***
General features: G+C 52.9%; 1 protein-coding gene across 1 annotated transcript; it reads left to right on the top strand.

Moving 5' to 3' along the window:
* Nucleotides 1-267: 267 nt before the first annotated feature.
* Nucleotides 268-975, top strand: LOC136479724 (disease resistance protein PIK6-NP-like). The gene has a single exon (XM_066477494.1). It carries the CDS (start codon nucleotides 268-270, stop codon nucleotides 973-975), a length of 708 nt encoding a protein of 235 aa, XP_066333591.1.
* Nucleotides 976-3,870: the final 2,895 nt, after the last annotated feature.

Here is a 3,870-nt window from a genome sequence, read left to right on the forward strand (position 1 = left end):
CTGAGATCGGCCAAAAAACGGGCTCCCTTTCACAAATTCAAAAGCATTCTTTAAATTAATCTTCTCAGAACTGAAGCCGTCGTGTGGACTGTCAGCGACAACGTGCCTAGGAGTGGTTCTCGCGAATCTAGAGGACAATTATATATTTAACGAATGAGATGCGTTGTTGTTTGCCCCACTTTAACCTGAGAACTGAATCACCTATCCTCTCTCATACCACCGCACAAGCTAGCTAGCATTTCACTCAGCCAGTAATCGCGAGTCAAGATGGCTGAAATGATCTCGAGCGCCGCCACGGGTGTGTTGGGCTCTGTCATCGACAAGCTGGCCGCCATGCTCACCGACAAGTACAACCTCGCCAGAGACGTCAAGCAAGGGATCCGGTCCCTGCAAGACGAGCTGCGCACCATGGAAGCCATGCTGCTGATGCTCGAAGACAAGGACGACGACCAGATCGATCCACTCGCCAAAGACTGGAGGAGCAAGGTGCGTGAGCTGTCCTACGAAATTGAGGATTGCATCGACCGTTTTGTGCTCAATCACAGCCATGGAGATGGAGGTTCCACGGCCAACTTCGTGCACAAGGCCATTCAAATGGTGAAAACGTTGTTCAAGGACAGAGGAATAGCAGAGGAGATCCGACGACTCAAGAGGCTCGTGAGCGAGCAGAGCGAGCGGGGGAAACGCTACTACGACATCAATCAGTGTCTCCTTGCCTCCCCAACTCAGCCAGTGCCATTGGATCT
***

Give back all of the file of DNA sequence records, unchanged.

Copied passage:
General features: G+C 52.9%; 1 protein-coding gene across 1 annotated transcript; it reads left to right on the top strand.

Moving 5' to 3' along the window:
* Nucleotides 1-267: 267 nt before the first annotated feature.
* Nucleotides 268-975, top strand: LOC136479724 (disease resistance protein PIK6-NP-like). The gene has a single exon (XM_066477494.1). It carries the CDS (start codon nucleotides 268-270, stop codon nucleotides 973-975), a length of 708 nt encoding a protein of 235 aa, XP_066333591.1.
* Nucleotides 976-3,870: the final 2,895 nt, after the last annotated feature.

Here is a 3,870-nt window from a genome sequence, read left to right on the forward strand (position 1 = left end):
CTGAGATCGGCCAAAAAACGGGCTCCCTTTCACAAATTCAAAAGCATTCTTTAAATTAATCTTCTCAGAACTGAAGCCGTCGTGTGGACTGTCAGCGACAACGTGCCTAGGAGTGGTTCTCGCGAATCTAGAGGACAATTATATATTTAACGAATGAGATGCGTTGTTGTTTGCCCCACTTTAACCTGAGAACTGAATCACCTATCCTCTCTCATACCACCGCACAAGCTAGCTAGCATTTCACTCAGCCAGTAATCGCGAGTCAAGATGGCTGAAATGATCTCGAGCGCCGCCACGGGTGTGTTGGGCTCTGTCATCGACAAGCTGGCCGCCATGCTCACCGACAAGTACAACCTCGCCAGAGACGTCAAGCAAGGGATCCGGTCCCTGCAAGACGAGCTGCGCACCATGGAAGCCATGCTGCTGATGCTCGAAGACAAGGACGACGACCAGATCGATCCACTCGCCAAAGACTGGAGGAGCAAGGTGCGTGAGCTGTCCTACGAAATTGAGGATTGCATCGACCGTTTTGTGCTCAATCACAGCCATGGAGATGGAGGTTCCACGGCCAACTTCGTGCACAAGGCCATTCAAATGGTGAAAACGTTGTTCAAGGACAGAGGAATAGCAGAGGAGATCCGACGACTCAAGAGGCTCGTGAGCGAGCAGAGCGAGCGGGGGAAACGCTACTACGACATCAATCAGTGTCTCCTTGCCTCCCCAACTCAGCCAGTGCCATTGGATCT